Many people think the Hippocratic Oath says, succinctly: “First do no harm” – but it appears that it’s nothing like as straightforward as that, and certainly not as short! And of course there’s the problem of translation: not everything can be translated exactly.

Hippocrates is rumoured to have been born around 460 BC ( although there are certain to be as many opinions about this as there are historians). We can all agree it was a long, long time ago, and Hippocrates could not have imagined the way science – and therefore the practice of medicine – has evolved. Even if he was in the habit of taking hallucinogenics, he probably wouldn’t have imagined a patient hooked up to machines and monitors providing every possible kind of life support to the person who would otherwise be dead, or as good as.

As far as I know, the difference between brain death and total no-question-about-it death did not exist, or at the very least, was not imaginable.

The way medicine is practised today can be summarized as

Stop them from dying at all costs.” (So it’s fine if they subsist, bedridden, indefinitely, even if that means round-the-clock care. At least they’re not dead!) Can anyone honestly say they prefer this fate to not existing at all?

In American medical schools the following “modern version” is mostly used, and it appears to follow the spirit of the original. In the French-speaking world, doctors would do well to reflect on this sentence in particular:

I will remember that I do not treat a fever chart, a cancerous growth, but a sick human being …

And while they’re at it, they might consider this one too:

I will remember that I remain a member of society, with special obligations to all my fellow human beings, those sound of mind and body as well as the infirm.

Hippocratic Oath, Modern Version

I swear to fulfill, to the best of my ability and judgment, this covenant:

I will respect the hard-won scientific gains of those physicians in whose steps I walk, and gladly share such knowledge as is mine with those who are to follow.

I will apply, for the benefit of the sick, all measures which are required, avoiding those twin traps of overtreatment and therapeutic nihilism.

I will remember that there is art to medicine as well as science, and that warmth, sympathy, and understanding may outweigh the surgeon’s knife or the chemist’s drug.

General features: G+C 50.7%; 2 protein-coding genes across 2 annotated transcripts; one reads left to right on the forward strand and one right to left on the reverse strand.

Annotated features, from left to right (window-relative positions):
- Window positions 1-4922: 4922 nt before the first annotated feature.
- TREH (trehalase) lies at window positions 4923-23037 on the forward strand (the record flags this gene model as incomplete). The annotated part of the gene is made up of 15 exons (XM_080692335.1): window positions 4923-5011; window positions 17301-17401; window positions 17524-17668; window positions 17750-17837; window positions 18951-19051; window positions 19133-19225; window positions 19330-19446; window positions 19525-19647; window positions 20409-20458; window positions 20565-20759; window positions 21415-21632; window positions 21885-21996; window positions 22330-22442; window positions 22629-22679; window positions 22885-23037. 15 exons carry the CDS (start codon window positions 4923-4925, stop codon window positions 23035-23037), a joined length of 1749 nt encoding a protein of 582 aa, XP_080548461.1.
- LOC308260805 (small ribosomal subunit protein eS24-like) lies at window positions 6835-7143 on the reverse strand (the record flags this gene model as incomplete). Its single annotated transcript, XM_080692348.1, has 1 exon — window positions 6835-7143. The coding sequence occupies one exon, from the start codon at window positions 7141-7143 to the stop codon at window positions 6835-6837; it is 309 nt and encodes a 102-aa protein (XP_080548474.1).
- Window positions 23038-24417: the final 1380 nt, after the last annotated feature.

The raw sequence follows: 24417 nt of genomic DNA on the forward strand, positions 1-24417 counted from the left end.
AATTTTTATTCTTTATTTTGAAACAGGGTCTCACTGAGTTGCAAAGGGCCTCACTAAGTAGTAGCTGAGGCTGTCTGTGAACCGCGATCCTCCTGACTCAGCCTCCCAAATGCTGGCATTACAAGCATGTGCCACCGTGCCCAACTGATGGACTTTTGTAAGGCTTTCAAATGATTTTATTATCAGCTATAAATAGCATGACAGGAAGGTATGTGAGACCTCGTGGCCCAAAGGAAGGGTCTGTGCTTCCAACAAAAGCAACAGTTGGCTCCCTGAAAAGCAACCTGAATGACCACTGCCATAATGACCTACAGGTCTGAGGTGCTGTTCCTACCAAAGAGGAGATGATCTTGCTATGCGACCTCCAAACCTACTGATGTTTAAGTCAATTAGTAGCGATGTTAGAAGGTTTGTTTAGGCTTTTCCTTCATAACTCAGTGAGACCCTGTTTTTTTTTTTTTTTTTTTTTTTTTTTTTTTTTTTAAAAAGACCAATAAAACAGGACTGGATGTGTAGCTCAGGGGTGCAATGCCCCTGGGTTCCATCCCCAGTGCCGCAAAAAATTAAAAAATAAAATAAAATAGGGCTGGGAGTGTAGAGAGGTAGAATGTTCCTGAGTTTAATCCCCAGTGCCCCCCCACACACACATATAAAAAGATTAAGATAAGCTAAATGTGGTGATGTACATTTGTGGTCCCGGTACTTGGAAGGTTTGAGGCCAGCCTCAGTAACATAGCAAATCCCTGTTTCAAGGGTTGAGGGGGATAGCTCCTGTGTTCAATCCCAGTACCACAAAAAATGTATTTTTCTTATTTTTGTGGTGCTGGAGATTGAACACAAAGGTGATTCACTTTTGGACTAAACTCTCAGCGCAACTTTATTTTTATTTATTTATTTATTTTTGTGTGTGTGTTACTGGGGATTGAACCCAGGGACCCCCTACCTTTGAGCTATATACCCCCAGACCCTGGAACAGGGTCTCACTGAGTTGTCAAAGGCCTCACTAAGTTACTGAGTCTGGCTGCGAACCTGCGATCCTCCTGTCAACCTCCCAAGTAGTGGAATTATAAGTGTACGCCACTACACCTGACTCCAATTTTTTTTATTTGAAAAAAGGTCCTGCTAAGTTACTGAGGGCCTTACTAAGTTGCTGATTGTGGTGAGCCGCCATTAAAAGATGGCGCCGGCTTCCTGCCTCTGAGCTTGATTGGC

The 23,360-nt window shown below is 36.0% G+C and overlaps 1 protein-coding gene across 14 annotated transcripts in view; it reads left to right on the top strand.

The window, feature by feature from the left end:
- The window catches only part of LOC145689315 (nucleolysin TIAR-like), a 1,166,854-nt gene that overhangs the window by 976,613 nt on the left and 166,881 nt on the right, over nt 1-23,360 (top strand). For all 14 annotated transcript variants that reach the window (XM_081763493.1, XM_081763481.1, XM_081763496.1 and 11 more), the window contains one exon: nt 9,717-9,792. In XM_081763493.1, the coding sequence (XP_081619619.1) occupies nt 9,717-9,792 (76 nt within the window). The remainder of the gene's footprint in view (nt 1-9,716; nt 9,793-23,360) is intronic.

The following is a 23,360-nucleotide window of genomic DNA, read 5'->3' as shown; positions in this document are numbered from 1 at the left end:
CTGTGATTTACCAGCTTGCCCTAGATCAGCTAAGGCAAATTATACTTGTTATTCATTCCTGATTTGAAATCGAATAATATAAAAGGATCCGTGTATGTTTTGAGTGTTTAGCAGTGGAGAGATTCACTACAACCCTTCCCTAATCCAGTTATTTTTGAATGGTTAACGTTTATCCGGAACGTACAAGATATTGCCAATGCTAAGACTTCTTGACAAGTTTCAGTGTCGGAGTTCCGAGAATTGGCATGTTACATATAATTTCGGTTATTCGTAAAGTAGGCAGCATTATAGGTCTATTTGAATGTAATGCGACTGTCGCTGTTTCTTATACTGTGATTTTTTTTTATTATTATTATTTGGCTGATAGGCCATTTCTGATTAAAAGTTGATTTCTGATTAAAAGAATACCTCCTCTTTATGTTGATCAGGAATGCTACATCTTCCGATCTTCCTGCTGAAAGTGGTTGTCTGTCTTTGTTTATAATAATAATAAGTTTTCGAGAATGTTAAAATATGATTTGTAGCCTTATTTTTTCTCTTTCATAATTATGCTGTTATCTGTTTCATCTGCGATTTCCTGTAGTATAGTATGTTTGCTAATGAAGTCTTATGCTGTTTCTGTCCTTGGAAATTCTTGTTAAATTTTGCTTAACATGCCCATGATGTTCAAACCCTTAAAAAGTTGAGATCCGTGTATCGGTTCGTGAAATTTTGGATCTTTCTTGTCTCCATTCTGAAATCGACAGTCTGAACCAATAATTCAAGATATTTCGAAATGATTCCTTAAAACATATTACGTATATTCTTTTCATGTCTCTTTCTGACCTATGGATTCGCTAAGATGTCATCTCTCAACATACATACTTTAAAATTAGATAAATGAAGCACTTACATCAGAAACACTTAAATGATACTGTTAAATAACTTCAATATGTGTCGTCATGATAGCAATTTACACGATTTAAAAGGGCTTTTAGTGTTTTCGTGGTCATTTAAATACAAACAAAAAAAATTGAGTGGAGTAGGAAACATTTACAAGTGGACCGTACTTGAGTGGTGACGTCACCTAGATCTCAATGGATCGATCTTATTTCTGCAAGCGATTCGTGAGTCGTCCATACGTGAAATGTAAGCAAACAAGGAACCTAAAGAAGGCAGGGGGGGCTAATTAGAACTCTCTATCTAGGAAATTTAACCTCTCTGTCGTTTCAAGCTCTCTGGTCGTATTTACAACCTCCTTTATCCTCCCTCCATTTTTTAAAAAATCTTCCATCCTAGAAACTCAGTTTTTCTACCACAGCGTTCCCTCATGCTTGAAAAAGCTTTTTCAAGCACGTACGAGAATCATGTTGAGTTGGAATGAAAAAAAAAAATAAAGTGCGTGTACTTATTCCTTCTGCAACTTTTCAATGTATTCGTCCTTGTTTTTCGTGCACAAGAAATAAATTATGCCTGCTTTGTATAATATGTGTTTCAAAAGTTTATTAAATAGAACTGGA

I will not be ashamed to say “I know not,” nor will I fail to call in my colleagues when the skills of another are needed for a patient’s recovery.

I will respect the privacy of my patients, for their problems are not disclosed to me that the world may know. Most especially must I tread with care in matters of life and death. If it is given me to save a life, all thanks. But it may also be within my power to take a life; this awesome responsibility must be faced with great humbleness and awareness of my own frailty. Above all, I must not play at God.

I will remember that I do not treat a fever chart, a cancerous growth, but a sick human being, whose illness may affect the person’s family and economic stability. My responsibility includes these related problems, if I am to care adequately for the sick.

I will prevent disease whenever I can, for prevention is preferable to cure.

I will remember that I remain a member of society, with special obligations to all my fellow human beings, those sound of mind and body as well as the infirm.

If I do not violate this oath, may I enjoy life and art, respected while I live and remembered with affection thereafter. May I always act so as to preserve the finest traditions of my calling and may I long experience the joy of healing those who seek my help.

Written in 1964 by Louis Lasagna, Academic Dean of the School of Medicine at Tufts University, and used in many medical schools today.


This page from Johns Hopkins Sheridan Libraries and University Museums: http://guides.library.jhu.edu/c.php?g=202502&p=1335759, accessed 6 May 2017. This source uses the words of Louis C. Lasagna, and was written in 1964. The page in question also credits Tim Ruggles, Dalhousie University for granting his permission to use it.

You can read more about Louis Lasagna on River Campus Libraries’ page: http://rbscp.lib.rochester.edu/3330, accessed 6 May 2017, which also contains a very thorough bibliography of his writings.

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